Parsing != (either 'recursive descent' or 'operator precedence') (Mark William Hopkins)
16 May 1999 23:54:41 -0400

          From comp.compilers

Related articles
Re: Jack W. Crenshaw - Any clues how to optimize ? (1999-04-19)
Re: Jack W. Crenshaw - Any clues how to optimize ? (Anders Holtsberg) (1999-05-03)
Re: Jack W. Crenshaw - Any clues how to optimize ? mikee@cetasoft.cog (1999-05-07)
Parsing != (either 'recursive descent' or 'operator precedence') (1999-05-16)
| List of all articles for this month |

From: (Mark William Hopkins)
Newsgroups: comp.compilers
Date: 16 May 1999 23:54:41 -0400
Organization: University of Wisconsin - Milwaukee, Computing Services Division
References: 99-04-067 99-05-010 99-05-021
Keywords: parse

On 3 May 1999 14:44:50 -0400, Anders Holtsberg <> wrote:
><[Op precedence parsing more economical than rec. descent]>
> (Or am I saying something stupid here: for me "recursive
>decent" and "operator precedance" is mutually exclusive. Correct???)

You can algebraically derive a parser from the SDT that specifies it.

This, by far, transcends anything that even remotely resembles
recursive descent or operator precedence (or anything, in actual fact,
that is published or widely known).

Note: parsers operate on tranductions, not grammars. A parser for a
'context-free language' is actually processing a syntax directed
transduction, or SDT.

An SDT can be converted to an SSDT (simple SDT) by allowing, as output
actions, operations on a 'value stack' or 'tree-building operation'.
This is why you see these items commonly in relation to parsers. The
function actually being fulfilled by having these objects around is to
convert SDT's to SSDT's, because the latter are much more tractible --
as about to be described below.

An SSDT can be specified as a list of rules of the form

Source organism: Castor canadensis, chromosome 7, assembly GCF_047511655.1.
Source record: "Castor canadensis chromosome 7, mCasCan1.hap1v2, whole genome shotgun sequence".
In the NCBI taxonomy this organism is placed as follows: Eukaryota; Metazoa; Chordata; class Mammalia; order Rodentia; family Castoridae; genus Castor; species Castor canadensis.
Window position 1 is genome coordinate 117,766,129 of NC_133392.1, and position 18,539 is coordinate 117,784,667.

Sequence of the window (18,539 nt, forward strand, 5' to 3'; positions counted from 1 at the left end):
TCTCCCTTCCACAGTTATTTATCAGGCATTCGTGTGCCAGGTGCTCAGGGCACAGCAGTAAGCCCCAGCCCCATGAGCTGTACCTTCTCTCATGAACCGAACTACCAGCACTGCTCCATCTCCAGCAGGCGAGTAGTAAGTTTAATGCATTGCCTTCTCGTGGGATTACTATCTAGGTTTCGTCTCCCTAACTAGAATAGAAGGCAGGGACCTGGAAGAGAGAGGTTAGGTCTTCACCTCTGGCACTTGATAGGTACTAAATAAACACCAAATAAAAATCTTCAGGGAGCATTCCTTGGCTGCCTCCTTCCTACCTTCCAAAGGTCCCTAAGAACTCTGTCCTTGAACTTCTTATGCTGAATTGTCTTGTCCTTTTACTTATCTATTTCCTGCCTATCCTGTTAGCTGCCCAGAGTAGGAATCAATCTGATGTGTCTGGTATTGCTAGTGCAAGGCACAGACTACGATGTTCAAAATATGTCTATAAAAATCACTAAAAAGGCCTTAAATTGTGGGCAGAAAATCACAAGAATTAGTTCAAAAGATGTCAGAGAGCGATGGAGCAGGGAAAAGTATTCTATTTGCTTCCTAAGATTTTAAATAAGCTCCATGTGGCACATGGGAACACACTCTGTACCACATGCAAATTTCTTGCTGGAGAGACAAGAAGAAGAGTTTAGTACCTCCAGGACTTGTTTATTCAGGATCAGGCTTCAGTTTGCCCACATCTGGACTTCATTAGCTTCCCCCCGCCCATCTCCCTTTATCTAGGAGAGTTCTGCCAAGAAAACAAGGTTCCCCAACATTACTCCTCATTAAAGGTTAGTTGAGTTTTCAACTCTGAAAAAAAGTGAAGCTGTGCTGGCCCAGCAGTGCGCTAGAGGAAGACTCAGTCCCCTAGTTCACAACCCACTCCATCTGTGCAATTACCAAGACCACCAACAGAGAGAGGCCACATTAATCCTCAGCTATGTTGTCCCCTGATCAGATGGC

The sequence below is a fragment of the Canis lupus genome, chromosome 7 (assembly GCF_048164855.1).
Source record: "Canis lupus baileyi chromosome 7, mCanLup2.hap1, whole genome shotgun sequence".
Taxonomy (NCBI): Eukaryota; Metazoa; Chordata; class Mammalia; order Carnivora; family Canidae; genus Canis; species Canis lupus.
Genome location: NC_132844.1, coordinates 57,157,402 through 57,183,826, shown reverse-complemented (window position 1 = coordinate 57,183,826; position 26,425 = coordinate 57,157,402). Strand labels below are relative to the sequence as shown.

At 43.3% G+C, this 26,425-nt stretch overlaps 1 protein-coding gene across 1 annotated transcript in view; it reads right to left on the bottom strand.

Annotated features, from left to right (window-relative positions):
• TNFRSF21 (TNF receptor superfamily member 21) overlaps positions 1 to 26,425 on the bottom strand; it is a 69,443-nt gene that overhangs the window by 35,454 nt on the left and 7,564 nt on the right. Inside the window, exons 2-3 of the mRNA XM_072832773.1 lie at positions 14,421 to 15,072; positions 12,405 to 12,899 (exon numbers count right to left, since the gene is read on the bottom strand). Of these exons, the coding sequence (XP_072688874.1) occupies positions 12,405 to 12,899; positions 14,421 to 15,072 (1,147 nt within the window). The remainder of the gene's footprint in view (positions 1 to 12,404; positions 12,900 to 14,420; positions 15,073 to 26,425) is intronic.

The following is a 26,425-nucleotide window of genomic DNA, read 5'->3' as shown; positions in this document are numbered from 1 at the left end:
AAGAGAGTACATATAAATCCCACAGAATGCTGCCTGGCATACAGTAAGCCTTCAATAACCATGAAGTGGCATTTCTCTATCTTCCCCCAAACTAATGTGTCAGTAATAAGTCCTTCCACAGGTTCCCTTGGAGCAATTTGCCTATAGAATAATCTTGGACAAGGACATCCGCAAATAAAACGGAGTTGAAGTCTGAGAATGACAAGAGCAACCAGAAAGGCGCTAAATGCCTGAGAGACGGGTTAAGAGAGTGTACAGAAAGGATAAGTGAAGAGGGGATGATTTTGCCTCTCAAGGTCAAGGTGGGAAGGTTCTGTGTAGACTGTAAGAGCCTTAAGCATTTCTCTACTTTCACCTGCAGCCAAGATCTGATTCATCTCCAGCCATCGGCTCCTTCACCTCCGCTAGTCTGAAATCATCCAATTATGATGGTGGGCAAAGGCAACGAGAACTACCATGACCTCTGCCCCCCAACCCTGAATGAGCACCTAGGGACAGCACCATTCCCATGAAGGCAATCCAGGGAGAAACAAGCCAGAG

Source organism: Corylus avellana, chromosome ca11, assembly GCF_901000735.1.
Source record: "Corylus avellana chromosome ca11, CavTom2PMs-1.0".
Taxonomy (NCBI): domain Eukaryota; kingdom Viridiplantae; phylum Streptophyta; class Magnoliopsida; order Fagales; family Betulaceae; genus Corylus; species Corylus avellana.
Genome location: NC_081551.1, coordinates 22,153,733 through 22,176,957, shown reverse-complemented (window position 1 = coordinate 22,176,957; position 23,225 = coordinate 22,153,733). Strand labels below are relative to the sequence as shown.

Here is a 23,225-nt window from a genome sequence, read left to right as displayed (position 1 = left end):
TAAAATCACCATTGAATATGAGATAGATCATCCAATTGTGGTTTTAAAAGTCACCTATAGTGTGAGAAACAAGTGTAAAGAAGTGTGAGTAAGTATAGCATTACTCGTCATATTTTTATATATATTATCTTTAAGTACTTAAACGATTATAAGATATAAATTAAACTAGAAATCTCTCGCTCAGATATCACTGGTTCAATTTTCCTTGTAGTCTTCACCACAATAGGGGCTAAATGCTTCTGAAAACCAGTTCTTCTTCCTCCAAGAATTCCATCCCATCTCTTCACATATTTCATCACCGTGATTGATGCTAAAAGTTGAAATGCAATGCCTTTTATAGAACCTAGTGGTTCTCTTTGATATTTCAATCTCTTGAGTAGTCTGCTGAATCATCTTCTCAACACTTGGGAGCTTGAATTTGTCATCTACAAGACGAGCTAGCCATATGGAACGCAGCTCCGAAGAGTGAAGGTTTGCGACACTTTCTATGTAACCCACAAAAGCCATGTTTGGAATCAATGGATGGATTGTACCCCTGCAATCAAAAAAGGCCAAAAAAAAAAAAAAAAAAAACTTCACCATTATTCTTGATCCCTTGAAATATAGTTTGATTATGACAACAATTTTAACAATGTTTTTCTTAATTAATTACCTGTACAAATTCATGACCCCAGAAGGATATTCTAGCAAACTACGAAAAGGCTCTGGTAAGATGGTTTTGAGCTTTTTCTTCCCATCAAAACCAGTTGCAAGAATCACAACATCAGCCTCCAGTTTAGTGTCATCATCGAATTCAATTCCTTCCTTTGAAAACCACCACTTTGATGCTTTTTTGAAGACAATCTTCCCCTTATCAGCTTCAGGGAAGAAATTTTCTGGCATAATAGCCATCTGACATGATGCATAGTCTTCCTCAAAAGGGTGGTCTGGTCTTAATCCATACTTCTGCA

N -> RE(x,y,N)

where RE is a regular expression involving input symbols (the x's), output
actions (the y's) and non-terminals (the N's).

Every SSDT is a system of inequalities of the form

N >= RE(x, y, N)

over an algebra that is contains the x's, y's and involves regular
expression operations. The algebra, itself, has the following operators

            0: the 'fail' symbol
            1: the 'empty word'
            A+B: to indicate alteration (may also be denoted A|B).
            A B: to indicate concatenation
            A*: to indicate iteration (repetitions of 0, 1, 2, or more A's).

It's called a Kleene algebra and is axiomatized by the following:

(w + x) + y = w + (x + y) (wx)y = w(xy)
w + 0 = w = 0 + w w1 = w = 1w
w + x = x+w w(x + y)z = wxz + wyz
w + w = w w0z = 0

with inequality defined by
u >= v if and only if u = v + x for some x
                                                        equivalently: if and only if u = u + v

and by the following axioms for the star-operator:

x* >= 1 + x x*

if x >= a b^n c for all n = 0, 1, 2, ... then x >= a b* c

A weaker axiomatization replaces the last rule by the following:

if x >= ax + xb + c then x >= a* x b*

which is a general property deriveable from the last rule. However, the
stronger axiomatization is required for what follows.


The most important, and basic, properties of the >= operator are that:

(A) A + B is the least upper bound of the set { A, B }: A + B = lub {A, B}
        Everything >= 0. Another way to say this: 0 = lub {}.
        Every finite set { A1, A2, ..., An } has, as its least upper bound
              lub { A1, A2, ..., An } = 0 + A1 + A2 + ... + An.
(B) lub(A) lub(B) = lub(A B), for all finite sets A, B

and as a consequence of the last rule:
(C) A* = lub { 1, A, A^2, A^3, ... } = lub {A}*

In general:

(D) Every rational subset RE of the algebra has a least upper bound, such
lub(U V) = lub(U) lub(V), for all rational subsets U, V
                            lub(U*) = lub(U)*
lub(U + V) = lub(U) + lub(V)

The rational subsets of an algebra are those constructed from finite sets
using the set operations:

A B = { u v: u in A, v in B }
A* = {1} union A union A^2 union A^3 ...
A + B = A union B

So a Kleene algebra is actually an image of its own rational subsets.


An SSDT over alphabets X (for inputs) and Y (for outputs) is a finite system
of inequalities of the form

N >= <Expression involving N's, X's, Y's>

with a set of variables (designated above by N's) called non-terminals,
and a specially designated variable (usually denoted S) called the 'start'

The subset of (X+Y)* specified by an SSDT will also be called an SSDT.

The fundamental property of SSDT's with respect to this representation is
that if the transduction 'generated' by S is the set L (a subset of (X+Y)*)
then the least solution for the SSDT, in the main variable S is:

                                       S = lub L

So, every SSDT is represented by an object in the algebra: its "translation

The algebra this occurs in is defined by the following:

* It is generated by the symbols from X and Y
* xy = yx, for all x in X, y in Y
* It is closed under 'least solutions' to SSDT's.